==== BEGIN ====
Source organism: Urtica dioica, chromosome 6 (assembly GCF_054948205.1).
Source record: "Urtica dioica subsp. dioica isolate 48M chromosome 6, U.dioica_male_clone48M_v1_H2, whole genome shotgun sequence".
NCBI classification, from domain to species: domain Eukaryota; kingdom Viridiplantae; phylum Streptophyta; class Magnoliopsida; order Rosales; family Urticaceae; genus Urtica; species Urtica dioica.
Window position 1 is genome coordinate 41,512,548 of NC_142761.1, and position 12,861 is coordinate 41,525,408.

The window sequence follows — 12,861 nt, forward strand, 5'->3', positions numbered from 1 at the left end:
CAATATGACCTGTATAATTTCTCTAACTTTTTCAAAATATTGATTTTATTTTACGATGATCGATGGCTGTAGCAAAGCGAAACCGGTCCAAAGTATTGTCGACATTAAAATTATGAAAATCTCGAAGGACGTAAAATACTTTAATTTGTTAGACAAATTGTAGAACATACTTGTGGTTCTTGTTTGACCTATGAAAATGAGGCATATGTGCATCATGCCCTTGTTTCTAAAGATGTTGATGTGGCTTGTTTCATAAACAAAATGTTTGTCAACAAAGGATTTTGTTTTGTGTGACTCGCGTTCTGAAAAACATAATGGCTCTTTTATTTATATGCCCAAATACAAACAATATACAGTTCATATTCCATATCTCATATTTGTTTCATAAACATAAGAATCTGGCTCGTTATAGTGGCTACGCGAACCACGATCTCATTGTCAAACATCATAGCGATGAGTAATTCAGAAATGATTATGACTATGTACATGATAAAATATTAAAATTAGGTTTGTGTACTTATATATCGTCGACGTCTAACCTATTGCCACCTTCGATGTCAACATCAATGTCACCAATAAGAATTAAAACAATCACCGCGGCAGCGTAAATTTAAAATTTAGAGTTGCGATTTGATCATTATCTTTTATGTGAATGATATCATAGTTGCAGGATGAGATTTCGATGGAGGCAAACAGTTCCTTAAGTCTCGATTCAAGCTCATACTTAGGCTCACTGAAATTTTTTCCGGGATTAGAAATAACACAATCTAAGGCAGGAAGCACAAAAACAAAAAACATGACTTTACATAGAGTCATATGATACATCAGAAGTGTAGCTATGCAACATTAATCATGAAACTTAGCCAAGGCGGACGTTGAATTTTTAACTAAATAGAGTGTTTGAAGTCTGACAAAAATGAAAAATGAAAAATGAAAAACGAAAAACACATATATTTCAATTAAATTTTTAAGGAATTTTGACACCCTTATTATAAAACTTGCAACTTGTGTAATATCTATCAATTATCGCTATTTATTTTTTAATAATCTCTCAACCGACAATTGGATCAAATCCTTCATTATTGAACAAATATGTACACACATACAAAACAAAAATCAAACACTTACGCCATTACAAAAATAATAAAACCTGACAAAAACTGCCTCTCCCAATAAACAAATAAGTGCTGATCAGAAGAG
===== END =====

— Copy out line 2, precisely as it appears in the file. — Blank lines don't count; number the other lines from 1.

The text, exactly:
Source record: "Urtica dioica subsp. dioica isolate 48M chromosome 6, U.dioica_male_clone48M_v1_H2, whole genome shotgun sequence".